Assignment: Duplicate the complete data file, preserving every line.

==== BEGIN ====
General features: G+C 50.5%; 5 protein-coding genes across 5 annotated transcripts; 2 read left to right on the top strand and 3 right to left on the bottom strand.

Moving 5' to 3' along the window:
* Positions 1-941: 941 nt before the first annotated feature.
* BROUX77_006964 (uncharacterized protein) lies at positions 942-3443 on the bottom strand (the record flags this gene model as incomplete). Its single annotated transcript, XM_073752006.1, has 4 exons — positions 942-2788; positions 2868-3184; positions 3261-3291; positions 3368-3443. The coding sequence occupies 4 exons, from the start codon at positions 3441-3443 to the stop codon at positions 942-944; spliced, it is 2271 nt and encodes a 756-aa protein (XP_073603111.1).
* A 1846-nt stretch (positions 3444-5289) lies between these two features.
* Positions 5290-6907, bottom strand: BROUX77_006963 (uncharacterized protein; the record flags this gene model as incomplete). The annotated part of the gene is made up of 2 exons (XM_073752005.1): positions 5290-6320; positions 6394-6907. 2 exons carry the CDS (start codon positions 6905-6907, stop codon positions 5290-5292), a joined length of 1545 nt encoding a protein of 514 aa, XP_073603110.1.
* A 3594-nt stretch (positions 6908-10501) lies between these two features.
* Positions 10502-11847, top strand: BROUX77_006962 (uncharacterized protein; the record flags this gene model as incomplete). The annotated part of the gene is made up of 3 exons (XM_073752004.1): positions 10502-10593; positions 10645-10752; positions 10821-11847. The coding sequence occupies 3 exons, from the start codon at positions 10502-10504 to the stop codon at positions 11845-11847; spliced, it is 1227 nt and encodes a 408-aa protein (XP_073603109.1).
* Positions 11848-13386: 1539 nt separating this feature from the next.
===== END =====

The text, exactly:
General features: G+C 50.5%; 5 protein-coding genes across 5 annotated transcripts; 2 read left to right on the top strand and 3 right to left on the bottom strand.

Moving 5' to 3' along the window:
* Positions 1-941: 941 nt before the first annotated feature.
* BROUX77_006964 (uncharacterized protein) lies at positions 942-3443 on the bottom strand (the record flags this gene model as incomplete). Its single annotated transcript, XM_073752006.1, has 4 exons — positions 942-2788; positions 2868-3184; positions 3261-3291; positions 3368-3443. The coding sequence occupies 4 exons, from the start codon at positions 3441-3443 to the stop codon at positions 942-944; spliced, it is 2271 nt and encodes a 756-aa protein (XP_073603111.1).
* A 1846-nt stretch (positions 3444-5289) lies between these two features.
* Positions 5290-6907, bottom strand: BROUX77_006963 (uncharacterized protein; the record flags this gene model as incomplete). The annotated part of the gene is made up of 2 exons (XM_073752005.1): positions 5290-6320; positions 6394-6907. 2 exons carry the CDS (start codon positions 6905-6907, stop codon positions 5290-5292), a joined length of 1545 nt encoding a protein of 514 aa, XP_073603110.1.
* A 3594-nt stretch (positions 6908-10501) lies between these two features.
* Positions 10502-11847, top strand: BROUX77_006962 (uncharacterized protein; the record flags this gene model as incomplete). The annotated part of the gene is made up of 3 exons (XM_073752004.1): positions 10502-10593; positions 10645-10752; positions 10821-11847. The coding sequence occupies 3 exons, from the start codon at positions 10502-10504 to the stop codon at positions 11845-11847; spliced, it is 1227 nt and encodes a 408-aa protein (XP_073603109.1).
* Positions 11848-13386: 1539 nt separating this feature from the next.